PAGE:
Previously, the SOCEUR Surgeon’s office developed and conducted a course in UW medicine for surgical teams. This training was conducted as a proof of concept in Fall 2017, and was subsequently turned over to U.S. Army Special Operations Command with a request to further develop UW training for SOF surgical teams. Currently, the SOCEUR Surgeon’s office is continuing to develop Trojan Footprint as an opportunity for U.S. SOF medical units to practice UW medical tactics and techniques in a major exercise. The command is developing training opportunities for U.S. SOF medics and surgical teams to work in partner-nation trauma centers in Eastern Europe. This aims to achieve multiple objectives including enhanced interoperability of U.S. medical personnel and potential partners, information sharing regarding medical materiel and techniques and potentially to raise standards of trauma care as best practices are shared between allies and partners. The strong relationships that would be created by this course of action would be mutually beneficial. These types of training opportunities may be expanded beyond U.S. SOF to other U.S. military medical personnel, further increasing interoperability and alliance building. SOCEUR is also assisting USSOCOM to define the Special Operations Forces Baseline Interoperability Standards for medics and surgical teams. These efforts attempt to link SOF medical requirements to National Defense Strategy priorities in order to develop the force for the future, and not simply to fight the last battle. Finally, current U.S. SOF doctrine on medical support to resistance appears to have gaps in Eastern Europe’s potential operational environment, especially with regard to preparing Allies and partners to conduct resistance prior to conflict. Working with USASOC’s medical teams will help develop future iterations of doctrine in order to prepare U.S. SOF for best success in an extremely challenging environment… (continues)

Click here to download a PDF version of the article.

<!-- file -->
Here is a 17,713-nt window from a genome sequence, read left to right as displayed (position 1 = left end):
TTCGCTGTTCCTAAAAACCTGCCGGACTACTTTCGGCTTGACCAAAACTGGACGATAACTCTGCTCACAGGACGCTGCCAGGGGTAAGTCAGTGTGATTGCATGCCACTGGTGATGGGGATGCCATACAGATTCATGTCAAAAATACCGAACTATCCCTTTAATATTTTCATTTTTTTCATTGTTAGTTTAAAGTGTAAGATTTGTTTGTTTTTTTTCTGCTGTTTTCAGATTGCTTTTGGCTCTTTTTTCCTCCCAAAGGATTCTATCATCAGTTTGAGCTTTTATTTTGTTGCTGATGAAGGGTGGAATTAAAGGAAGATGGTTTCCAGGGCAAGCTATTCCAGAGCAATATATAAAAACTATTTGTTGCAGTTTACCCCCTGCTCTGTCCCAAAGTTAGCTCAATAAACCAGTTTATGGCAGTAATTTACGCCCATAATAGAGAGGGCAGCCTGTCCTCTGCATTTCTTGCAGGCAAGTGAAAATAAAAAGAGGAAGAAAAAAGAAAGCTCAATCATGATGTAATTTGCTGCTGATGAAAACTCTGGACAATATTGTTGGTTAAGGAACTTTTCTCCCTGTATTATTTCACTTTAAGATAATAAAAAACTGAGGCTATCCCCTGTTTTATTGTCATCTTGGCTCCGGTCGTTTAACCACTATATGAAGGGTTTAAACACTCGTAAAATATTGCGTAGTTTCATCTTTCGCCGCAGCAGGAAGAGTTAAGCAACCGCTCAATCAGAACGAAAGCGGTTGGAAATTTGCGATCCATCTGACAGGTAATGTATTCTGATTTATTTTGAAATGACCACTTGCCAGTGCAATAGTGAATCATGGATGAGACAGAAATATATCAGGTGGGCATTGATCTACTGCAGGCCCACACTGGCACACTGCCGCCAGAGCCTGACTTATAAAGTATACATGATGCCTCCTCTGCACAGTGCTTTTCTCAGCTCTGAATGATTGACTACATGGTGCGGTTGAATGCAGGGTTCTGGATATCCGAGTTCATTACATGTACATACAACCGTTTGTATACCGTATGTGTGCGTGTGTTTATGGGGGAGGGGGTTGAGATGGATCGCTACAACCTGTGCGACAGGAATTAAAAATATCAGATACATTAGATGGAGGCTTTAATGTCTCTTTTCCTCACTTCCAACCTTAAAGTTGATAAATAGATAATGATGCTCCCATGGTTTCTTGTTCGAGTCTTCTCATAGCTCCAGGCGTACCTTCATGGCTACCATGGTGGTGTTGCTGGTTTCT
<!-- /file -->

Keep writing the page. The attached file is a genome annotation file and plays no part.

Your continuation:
Colion Noir: Proof Facebook Fact-Checkers Are Censoring Debates On Constitutional Rights Like the 2nd Amendment

From Colion Noir:

I made a video in response to US Representative Mike Thompson, who tweeted, HR8 “A Universal Background Check Bill”, Has bi-Partisan Support from 90 percent of the American People. In my video, I stated that this is not true, because the polls where Mike Thompson got this 90% number from were misleading because they didn’t ask about Universal Background Checks which are different from the Regular background checks that we already have.

I further Stated that if the people who were polled understood the distinction between a background check and a “UNIVERSAL” background check and that a Universal Background check can’t be enforced effectively without a national gun registry I highly doubt 90% of Americans would agree with a UNIVERSAL Background Check.

Four Days after I released my video, I got an email from a guy named Tom Kertscher with PolitiFact asking me to submit proof by noon CT today.

A few hours later, PolitiFact Released an article from Tom concluding my video was flagged as part of Facebook’s efforts to combat false news and misinformation on its news feed & my video was false.

Tom is anything but objective on this issue. All you have to do is search Guns on his Twitter feed and the vast majority of his gun tweets are anti-gun tweets from politicians and the PolitiFact articles that he’s written to try to disprove pro-gun arguments.

Toms’s entire argument for why my video was false, is based on polls about background checks. Here’s the problem, none of the polls used the phrase UNIVERSAL Background Checks in their question. Tom used it in his title when he concluded: Support for UNIVERSAL Background checks on gun buyers is near 90%, but none of the polls actually used the phrase UNIVERSAL background check or explained the difference from the Background Checks we already have.